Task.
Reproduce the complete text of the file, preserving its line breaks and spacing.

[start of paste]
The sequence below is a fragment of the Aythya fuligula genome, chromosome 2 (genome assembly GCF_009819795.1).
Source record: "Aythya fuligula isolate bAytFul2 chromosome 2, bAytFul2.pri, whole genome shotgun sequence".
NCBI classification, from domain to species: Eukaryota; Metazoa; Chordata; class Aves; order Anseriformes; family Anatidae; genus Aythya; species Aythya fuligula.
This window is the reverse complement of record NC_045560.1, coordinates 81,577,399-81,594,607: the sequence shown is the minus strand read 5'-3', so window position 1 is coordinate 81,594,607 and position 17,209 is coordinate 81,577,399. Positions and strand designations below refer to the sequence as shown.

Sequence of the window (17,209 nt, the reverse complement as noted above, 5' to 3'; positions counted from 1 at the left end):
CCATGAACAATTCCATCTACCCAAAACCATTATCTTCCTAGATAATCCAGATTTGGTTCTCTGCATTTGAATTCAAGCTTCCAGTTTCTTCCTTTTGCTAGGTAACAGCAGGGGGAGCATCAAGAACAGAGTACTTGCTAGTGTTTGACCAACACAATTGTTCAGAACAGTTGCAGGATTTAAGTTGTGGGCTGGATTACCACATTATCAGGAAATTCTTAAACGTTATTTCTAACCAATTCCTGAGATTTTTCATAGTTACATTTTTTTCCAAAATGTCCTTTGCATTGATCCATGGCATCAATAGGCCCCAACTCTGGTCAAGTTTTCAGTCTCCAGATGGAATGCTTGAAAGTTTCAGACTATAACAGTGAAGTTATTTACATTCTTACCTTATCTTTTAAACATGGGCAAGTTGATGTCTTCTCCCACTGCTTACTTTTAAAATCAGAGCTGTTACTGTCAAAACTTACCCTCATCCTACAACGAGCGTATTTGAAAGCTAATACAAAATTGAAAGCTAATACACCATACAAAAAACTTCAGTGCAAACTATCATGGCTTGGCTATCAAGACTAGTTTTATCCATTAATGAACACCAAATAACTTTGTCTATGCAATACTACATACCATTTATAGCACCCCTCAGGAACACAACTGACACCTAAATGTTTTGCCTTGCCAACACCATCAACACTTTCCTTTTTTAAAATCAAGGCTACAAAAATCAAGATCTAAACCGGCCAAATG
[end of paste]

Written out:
The sequence below is a fragment of the Aythya fuligula genome, chromosome 2 (genome assembly GCF_009819795.1).
Source record: "Aythya fuligula isolate bAytFul2 chromosome 2, bAytFul2.pri, whole genome shotgun sequence".
NCBI classification, from domain to species: Eukaryota; Metazoa; Chordata; class Aves; order Anseriformes; family Anatidae; genus Aythya; species Aythya fuligula.
This window is the reverse complement of record NC_045560.1, coordinates 81,577,399-81,594,607: the sequence shown is the minus strand read 5'-3', so window position 1 is coordinate 81,594,607 and position 17,209 is coordinate 81,577,399. Positions and strand designations below refer to the sequence as shown.

Sequence of the window (17,209 nt, the reverse complement as noted above, 5' to 3'; positions counted from 1 at the left end):
CCATGAACAATTCCATCTACCCAAAACCATTATCTTCCTAGATAATCCAGATTTGGTTCTCTGCATTTGAATTCAAGCTTCCAGTTTCTTCCTTTTGCTAGGTAACAGCAGGGGGAGCATCAAGAACAGAGTACTTGCTAGTGTTTGACCAACACAATTGTTCAGAACAGTTGCAGGATTTAAGTTGTGGGCTGGATTACCACATTATCAGGAAATTCTTAAACGTTATTTCTAACCAATTCCTGAGATTTTTCATAGTTACATTTTTTTCCAAAATGTCCTTTGCATTGATCCATGGCATCAATAGGCCCCAACTCTGGTCAAGTTTTCAGTCTCCAGATGGAATGCTTGAAAGTTTCAGACTATAACAGTGAAGTTATTTACATTCTTACCTTATCTTTTAAACATGGGCAAGTTGATGTCTTCTCCCACTGCTTACTTTTAAAATCAGAGCTGTTACTGTCAAAACTTACCCTCATCCTACAACGAGCGTATTTGAAAGCTAATACAAAATTGAAAGCTAATACACCATACAAAAAACTTCAGTGCAAACTATCATGGCTTGGCTATCAAGACTAGTTTTATCCATTAATGAACACCAAATAACTTTGTCTATGCAATACTACATACCATTTATAGCACCCCTCAGGAACACAACTGACACCTAAATGTTTTGCCTTGCCAACACCATCAACACTTTCCTTTTTTAAAATCAAGGCTACAAAAATCAAGATCTAAACCGGCCAAATG